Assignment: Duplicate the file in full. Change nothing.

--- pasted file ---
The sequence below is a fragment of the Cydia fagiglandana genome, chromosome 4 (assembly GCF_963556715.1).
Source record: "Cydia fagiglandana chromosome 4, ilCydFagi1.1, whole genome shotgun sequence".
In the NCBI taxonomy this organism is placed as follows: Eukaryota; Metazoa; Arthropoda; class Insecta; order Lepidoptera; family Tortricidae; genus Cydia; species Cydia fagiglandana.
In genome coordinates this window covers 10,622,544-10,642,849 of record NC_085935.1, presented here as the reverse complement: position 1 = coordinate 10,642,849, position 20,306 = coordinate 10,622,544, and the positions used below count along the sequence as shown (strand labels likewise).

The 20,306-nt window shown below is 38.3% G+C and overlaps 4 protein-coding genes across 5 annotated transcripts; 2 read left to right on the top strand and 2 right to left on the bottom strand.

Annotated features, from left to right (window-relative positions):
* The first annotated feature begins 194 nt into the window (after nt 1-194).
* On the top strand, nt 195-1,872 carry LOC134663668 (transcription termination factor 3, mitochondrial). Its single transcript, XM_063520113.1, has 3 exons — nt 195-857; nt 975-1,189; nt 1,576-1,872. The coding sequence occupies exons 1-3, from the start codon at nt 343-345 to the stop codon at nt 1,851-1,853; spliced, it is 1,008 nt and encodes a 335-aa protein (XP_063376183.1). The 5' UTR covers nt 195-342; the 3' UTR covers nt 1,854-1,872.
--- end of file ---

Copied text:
The sequence below is a fragment of the Cydia fagiglandana genome, chromosome 4 (assembly GCF_963556715.1).
Source record: "Cydia fagiglandana chromosome 4, ilCydFagi1.1, whole genome shotgun sequence".
In the NCBI taxonomy this organism is placed as follows: Eukaryota; Metazoa; Arthropoda; class Insecta; order Lepidoptera; family Tortricidae; genus Cydia; species Cydia fagiglandana.
In genome coordinates this window covers 10,622,544-10,642,849 of record NC_085935.1, presented here as the reverse complement: position 1 = coordinate 10,642,849, position 20,306 = coordinate 10,622,544, and the positions used below count along the sequence as shown (strand labels likewise).

The 20,306-nt window shown below is 38.3% G+C and overlaps 4 protein-coding genes across 5 annotated transcripts; 2 read left to right on the top strand and 2 right to left on the bottom strand.

Annotated features, from left to right (window-relative positions):
* The first annotated feature begins 194 nt into the window (after nt 1-194).
* On the top strand, nt 195-1,872 carry LOC134663668 (transcription termination factor 3, mitochondrial). Its single transcript, XM_063520113.1, has 3 exons — nt 195-857; nt 975-1,189; nt 1,576-1,872. The coding sequence occupies exons 1-3, from the start codon at nt 343-345 to the stop codon at nt 1,851-1,853; spliced, it is 1,008 nt and encodes a 335-aa protein (XP_063376183.1). The 5' UTR covers nt 195-342; the 3' UTR covers nt 1,854-1,872.